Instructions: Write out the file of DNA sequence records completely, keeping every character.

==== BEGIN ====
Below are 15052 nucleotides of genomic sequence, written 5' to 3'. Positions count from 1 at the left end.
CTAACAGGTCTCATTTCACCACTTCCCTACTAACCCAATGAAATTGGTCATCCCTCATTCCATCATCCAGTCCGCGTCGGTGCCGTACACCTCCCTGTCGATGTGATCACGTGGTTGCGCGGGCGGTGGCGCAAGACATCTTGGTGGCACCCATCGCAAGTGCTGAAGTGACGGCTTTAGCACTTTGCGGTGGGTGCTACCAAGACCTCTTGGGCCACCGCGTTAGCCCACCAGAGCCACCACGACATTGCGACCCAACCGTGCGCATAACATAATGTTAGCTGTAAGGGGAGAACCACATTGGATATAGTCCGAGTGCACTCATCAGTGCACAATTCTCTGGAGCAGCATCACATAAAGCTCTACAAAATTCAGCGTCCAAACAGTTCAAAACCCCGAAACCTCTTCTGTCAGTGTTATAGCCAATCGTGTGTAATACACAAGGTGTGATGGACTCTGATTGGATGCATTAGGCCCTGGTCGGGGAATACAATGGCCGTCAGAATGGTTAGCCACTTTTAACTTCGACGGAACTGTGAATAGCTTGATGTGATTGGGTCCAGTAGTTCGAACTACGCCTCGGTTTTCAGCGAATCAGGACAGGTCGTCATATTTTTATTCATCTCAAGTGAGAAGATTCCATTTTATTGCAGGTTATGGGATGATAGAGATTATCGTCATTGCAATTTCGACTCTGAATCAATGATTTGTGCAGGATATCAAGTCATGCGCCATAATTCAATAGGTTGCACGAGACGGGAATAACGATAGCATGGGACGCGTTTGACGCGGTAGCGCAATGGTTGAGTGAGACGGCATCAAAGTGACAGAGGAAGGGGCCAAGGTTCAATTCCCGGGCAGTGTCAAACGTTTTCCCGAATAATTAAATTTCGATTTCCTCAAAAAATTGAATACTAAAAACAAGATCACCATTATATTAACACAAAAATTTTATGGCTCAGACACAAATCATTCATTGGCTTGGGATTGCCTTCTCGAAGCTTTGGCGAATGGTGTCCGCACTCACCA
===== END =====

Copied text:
Below are 15052 nucleotides of genomic sequence, written 5' to 3'. Positions count from 1 at the left end.
CTAACAGGTCTCATTTCACCACTTCCCTACTAACCCAATGAAATTGGTCATCCCTCATTCCATCATCCAGTCCGCGTCGGTGCCGTACACCTCCCTGTCGATGTGATCACGTGGTTGCGCGGGCGGTGGCGCAAGACATCTTGGTGGCACCCATCGCAAGTGCTGAAGTGACGGCTTTAGCACTTTGCGGTGGGTGCTACCAAGACCTCTTGGGCCACCGCGTTAGCCCACCAGAGCCACCACGACATTGCGACCCAACCGTGCGCATAACATAATGTTAGCTGTAAGGGGAGAACCACATTGGATATAGTCCGAGTGCACTCATCAGTGCACAATTCTCTGGAGCAGCATCACATAAAGCTCTACAAAATTCAGCGTCCAAACAGTTCAAAACCCCGAAACCTCTTCTGTCAGTGTTATAGCCAATCGTGTGTAATACACAAGGTGTGATGGACTCTGATTGGATGCATTAGGCCCTGGTCGGGGAATACAATGGCCGTCAGAATGGTTAGCCACTTTTAACTTCGACGGAACTGTGAATAGCTTGATGTGATTGGGTCCAGTAGTTCGAACTACGCCTCGGTTTTCAGCGAATCAGGACAGGTCGTCATATTTTTATTCATCTCAAGTGAGAAGATTCCATTTTATTGCAGGTTATGGGATGATAGAGATTATCGTCATTGCAATTTCGACTCTGAATCAATGATTTGTGCAGGATATCAAGTCATGCGCCATAATTCAATAGGTTGCACGAGACGGGAATAACGATAGCATGGGACGCGTTTGACGCGGTAGCGCAATGGTTGAGTGAGACGGCATCAAAGTGACAGAGGAAGGGGCCAAGGTTCAATTCCCGGGCAGTGTCAAACGTTTTCCCGAATAATTAAATTTCGATTTCCTCAAAAAATTGAATACTAAAAACAAGATCACCATTATATTAACACAAAAATTTTATGGCTCAGACACAAATCATTCATTGGCTTGGGATTGCCTTCTCGAAGCTTTGGCGAATGGTGTCCGCACTCACCA